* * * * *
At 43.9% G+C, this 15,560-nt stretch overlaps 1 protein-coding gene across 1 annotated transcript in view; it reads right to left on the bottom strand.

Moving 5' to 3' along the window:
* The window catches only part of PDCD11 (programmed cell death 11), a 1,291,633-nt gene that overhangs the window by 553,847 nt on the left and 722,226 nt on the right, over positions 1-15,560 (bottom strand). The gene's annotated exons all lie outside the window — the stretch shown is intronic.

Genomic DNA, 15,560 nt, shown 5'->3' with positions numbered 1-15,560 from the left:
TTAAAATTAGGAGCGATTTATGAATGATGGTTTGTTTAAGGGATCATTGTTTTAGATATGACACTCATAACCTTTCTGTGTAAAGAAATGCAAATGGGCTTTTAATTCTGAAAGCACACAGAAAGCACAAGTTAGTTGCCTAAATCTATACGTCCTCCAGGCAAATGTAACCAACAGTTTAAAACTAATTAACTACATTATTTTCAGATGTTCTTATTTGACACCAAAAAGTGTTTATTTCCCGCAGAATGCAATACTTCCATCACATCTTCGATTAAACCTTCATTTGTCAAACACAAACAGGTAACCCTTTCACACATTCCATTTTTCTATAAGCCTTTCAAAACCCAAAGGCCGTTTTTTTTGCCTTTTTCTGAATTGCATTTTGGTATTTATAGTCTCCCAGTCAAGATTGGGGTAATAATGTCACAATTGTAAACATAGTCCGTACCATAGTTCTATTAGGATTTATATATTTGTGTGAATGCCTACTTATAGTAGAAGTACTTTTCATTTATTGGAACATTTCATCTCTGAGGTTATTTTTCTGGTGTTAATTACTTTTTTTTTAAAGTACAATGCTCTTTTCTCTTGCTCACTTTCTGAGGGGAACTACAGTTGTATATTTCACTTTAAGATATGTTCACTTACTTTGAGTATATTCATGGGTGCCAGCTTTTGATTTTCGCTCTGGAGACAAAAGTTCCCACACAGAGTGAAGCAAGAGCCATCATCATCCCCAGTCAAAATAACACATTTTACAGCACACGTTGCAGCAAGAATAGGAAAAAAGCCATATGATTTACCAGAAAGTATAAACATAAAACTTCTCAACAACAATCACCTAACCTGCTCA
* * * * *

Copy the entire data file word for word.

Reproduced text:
At 43.9% G+C, this 15,560-nt stretch overlaps 1 protein-coding gene across 1 annotated transcript in view; it reads right to left on the bottom strand.

Moving 5' to 3' along the window:
* The window catches only part of PDCD11 (programmed cell death 11), a 1,291,633-nt gene that overhangs the window by 553,847 nt on the left and 722,226 nt on the right, over positions 1-15,560 (bottom strand). The gene's annotated exons all lie outside the window — the stretch shown is intronic.

Genomic DNA, 15,560 nt, shown 5'->3' with positions numbered 1-15,560 from the left:
TTAAAATTAGGAGCGATTTATGAATGATGGTTTGTTTAAGGGATCATTGTTTTAGATATGACACTCATAACCTTTCTGTGTAAAGAAATGCAAATGGGCTTTTAATTCTGAAAGCACACAGAAAGCACAAGTTAGTTGCCTAAATCTATACGTCCTCCAGGCAAATGTAACCAACAGTTTAAAACTAATTAACTACATTATTTTCAGATGTTCTTATTTGACACCAAAAAGTGTTTATTTCCCGCAGAATGCAATACTTCCATCACATCTTCGATTAAACCTTCATTTGTCAAACACAAACAGGTAACCCTTTCACACATTCCATTTTTCTATAAGCCTTTCAAAACCCAAAGGCCGTTTTTTTTGCCTTTTTCTGAATTGCATTTTGGTATTTATAGTCTCCCAGTCAAGATTGGGGTAATAATGTCACAATTGTAAACATAGTCCGTACCATAGTTCTATTAGGATTTATATATTTGTGTGAATGCCTACTTATAGTAGAAGTACTTTTCATTTATTGGAACATTTCATCTCTGAGGTTATTTTTCTGGTGTTAATTACTTTTTTTTTAAAGTACAATGCTCTTTTCTCTTGCTCACTTTCTGAGGGGAACTACAGTTGTATATTTCACTTTAAGATATGTTCACTTACTTTGAGTATATTCATGGGTGCCAGCTTTTGATTTTCGCTCTGGAGACAAAAGTTCCCACACAGAGTGAAGCAAGAGCCATCATCATCCCCAGTCAAAATAACACATTTTACAGCACACGTTGCAGCAAGAATAGGAAAAAAGCCATATGATTTACCAGAAAGTATAAACATAAAACTTCTCAACAACAATCACCTAACCTGCTCA